State adopts voting reform

by Chris Griffith
Published 7 June 1992 in The Sun-Herald


my face


It's finally happened. The Queensland parliament has struck a blow for the ordinary citizen against our political parties' insatiable appetites for power and influence.

It has passed a new Electoral Act which, among many things, introduces optional preferential voting in time for this year's state election.

Gone is a requirement voters record preferences next to every candidate on the ballot paper. Instead Queenslanders must register only a first preference to record a valid vote. They can, optionally, allocate a second, third, or forth etc. preference - but only if they wish.

This liberating move was a recommendation of the Electoral and Administrative Review Commission (EARC) as part of its review of our state electoral system.

In its report EARC said: "... under the current compulsory preferential system voters are being required to express views they may not have. Encouraging voters to express preferences is ultimately a matter for candidates and parties, not the electoral system."

It must be said there is nothing new about optional preferential voting in Queensland. It was first introduced in 1892 by the Griffith-McIlwraith government, and survived quite happily mainly because it did not drastically affect the result.

Between 1896 and 1935, optional preferential voting caused a different result to the commonly used first-past-the-post system in only six electorates in 16 elections.

However in 1938 the Protestant Labor Party, a breakaway Labor Party, went to the polls with the vexatious concern that Catholics were dominating the public service, yet represented only 19.2 per cent of the Queensland population!

The Labor Government in 1942 reintroduced first-past-the-post after the protestants and other independents won 5 seats at two general elections. It survived until the present compulsory preferential system was introduced in 1962.

This time, the Goss Government is not responding to any religious fervour. It is introducing optional preferential voting because Labor publicly committed itself to supporting all EARC electoral reforms, including EARC's recommended two-zonal system.

Yet all parties are apprehensive about the system's likely effect on marginal and even relatively safe seats. The Liberal and National parties worry optional preferential voting will reduce the flow of preferences between them; the Labor Party too is concerned about the possible fragmenting in their support in seats contested by greens and other independents.

Paradoxically, the smaller parties too are unconvinced the new system is in their interests - for example, in seats where they are second after the primary count, but could win after the allocation of preferences.

So is optional preferential voting about to shake up Queensland politics and deliver unexpected election results in many of our 89 seats?

Political commentator Malcolm Mackerras has been observing its effect on NSW elections in 1981, 1984, 1988, and 1991.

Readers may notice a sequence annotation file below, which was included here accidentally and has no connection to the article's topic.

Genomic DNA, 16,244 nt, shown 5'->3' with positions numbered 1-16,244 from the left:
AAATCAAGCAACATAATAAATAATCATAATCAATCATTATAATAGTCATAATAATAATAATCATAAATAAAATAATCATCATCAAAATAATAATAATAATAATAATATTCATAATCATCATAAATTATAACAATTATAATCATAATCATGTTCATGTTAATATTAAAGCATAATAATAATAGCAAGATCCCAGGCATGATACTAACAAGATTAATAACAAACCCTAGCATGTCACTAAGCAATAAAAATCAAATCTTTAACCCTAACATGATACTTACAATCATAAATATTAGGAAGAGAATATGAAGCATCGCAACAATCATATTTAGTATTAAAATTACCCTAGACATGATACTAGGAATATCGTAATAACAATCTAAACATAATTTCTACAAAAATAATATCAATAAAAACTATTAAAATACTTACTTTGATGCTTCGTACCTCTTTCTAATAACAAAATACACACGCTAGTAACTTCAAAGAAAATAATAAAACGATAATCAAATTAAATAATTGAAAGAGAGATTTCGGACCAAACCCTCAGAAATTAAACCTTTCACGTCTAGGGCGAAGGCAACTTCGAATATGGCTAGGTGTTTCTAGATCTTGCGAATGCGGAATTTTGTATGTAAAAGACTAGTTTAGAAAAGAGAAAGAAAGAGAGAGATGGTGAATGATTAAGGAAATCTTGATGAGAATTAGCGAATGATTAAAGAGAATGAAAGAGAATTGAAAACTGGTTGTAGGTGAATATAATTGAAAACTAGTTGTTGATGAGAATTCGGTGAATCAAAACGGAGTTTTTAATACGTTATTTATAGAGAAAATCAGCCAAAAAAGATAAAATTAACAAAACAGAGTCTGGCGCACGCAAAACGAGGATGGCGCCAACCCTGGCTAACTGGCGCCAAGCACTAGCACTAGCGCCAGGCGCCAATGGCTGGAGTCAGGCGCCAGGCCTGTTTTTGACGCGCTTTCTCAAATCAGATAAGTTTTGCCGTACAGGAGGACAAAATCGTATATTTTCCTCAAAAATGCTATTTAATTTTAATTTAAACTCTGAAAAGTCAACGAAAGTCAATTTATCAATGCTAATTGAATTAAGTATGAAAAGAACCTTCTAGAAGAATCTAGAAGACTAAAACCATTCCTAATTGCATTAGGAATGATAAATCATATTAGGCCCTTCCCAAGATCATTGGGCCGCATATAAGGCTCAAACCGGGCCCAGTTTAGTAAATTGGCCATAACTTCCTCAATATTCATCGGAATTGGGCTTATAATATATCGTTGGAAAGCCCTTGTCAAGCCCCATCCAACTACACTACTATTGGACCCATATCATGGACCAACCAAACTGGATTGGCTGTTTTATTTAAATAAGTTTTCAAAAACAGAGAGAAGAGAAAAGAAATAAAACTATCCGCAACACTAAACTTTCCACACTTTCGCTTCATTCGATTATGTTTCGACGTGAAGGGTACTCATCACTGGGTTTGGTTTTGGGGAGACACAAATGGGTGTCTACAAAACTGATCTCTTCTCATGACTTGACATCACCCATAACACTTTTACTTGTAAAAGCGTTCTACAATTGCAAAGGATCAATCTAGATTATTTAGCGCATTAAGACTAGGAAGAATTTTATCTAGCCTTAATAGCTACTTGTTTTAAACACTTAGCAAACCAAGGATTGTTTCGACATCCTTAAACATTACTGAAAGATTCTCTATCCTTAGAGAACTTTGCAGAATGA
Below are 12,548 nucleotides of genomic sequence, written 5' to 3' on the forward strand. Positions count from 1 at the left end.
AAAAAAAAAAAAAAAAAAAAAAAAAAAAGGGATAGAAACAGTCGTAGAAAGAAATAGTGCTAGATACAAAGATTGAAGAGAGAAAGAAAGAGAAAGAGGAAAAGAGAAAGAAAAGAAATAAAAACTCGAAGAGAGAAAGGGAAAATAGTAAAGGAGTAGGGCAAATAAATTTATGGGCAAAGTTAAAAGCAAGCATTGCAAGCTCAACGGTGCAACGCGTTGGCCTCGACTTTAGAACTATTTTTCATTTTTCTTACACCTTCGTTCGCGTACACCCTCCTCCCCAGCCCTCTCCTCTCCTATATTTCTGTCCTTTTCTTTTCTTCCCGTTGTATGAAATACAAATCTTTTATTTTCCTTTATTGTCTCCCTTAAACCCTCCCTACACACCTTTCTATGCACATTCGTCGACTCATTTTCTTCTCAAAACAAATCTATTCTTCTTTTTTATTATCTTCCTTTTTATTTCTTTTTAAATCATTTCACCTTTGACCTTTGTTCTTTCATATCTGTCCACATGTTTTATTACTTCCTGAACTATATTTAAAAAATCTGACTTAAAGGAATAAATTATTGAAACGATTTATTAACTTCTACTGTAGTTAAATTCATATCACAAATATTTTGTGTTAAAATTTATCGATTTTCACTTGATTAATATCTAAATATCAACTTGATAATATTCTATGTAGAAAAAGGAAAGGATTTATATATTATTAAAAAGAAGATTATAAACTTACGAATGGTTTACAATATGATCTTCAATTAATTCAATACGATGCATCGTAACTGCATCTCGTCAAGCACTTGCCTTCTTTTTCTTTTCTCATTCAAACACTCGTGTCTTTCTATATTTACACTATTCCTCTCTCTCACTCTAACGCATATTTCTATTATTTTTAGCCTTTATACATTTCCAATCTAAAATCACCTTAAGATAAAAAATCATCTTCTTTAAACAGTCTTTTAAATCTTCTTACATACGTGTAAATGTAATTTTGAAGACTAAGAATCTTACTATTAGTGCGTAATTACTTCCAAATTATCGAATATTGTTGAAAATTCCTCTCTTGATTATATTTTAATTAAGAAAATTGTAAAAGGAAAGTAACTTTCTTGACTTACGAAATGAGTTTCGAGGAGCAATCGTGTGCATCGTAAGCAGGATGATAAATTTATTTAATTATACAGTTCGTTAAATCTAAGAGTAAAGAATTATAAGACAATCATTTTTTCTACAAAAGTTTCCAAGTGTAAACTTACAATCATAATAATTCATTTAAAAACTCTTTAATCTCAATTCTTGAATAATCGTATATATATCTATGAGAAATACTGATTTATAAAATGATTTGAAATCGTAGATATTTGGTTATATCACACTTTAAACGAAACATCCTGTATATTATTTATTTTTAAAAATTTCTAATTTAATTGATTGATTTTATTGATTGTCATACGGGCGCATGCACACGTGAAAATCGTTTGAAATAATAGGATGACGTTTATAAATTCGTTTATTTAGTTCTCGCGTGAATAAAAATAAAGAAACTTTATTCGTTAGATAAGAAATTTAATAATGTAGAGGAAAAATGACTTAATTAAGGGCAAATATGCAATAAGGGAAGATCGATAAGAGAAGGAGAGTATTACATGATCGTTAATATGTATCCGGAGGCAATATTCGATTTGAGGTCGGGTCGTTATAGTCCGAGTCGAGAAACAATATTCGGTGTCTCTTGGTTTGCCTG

Mackerras says the system has delivered results very similar to those under compulsory preferential voting.

"There are plenty of cases where the Labor Party was leading on first preferences, and the Liberal and National parties were sufficiently able to exchange preferences to put the Labor candidate out," he said.

He says voters quickly latched onto the system. However, he suspects many NSW Liberal and Labor voters do not exercise their preferences beyond the first - except where how-to-vote cards recommend otherwise.

He says the major parties advocate for or against voters completing the entire ballot paper depending on the seat. Parties are more likely to recommend voters complete all preferences in seats where the ultimate contest may not be between the major parties.

Of course, Queensland is different to New South Wales in two distinct ways. First, the Liberal and National parties still participate in genuine three cornered contests, and secondly, the support for independents in New South Wales is significantly higher - 16.2 percent in 1991 compared to around four to five percent support in Queensland.

Here it will be the job of Electoral Commission of Queensland (ECQ) to alert and educate the public to the change.

Dr Glenn Rhodes, the manager of the ECQ's Research and Education Division, says the commission is planning a multi-media campaign - but its precise mix is still unknown.

"Quite clearly we've got a major job on our hands given the extensive reforms to the Queensland electoral system, and to the management and administration of elections," he said.

So the introduction and effect of the system in Queensland will be fascinating. Unfortunately, equally fascinating will be how long optional preferential voting survives, given all three major parties oppose it.

In April 1991, the Labor and National parties combined in state parliament to pass a motion to review it after the state election - a review ordered before the system has been tried.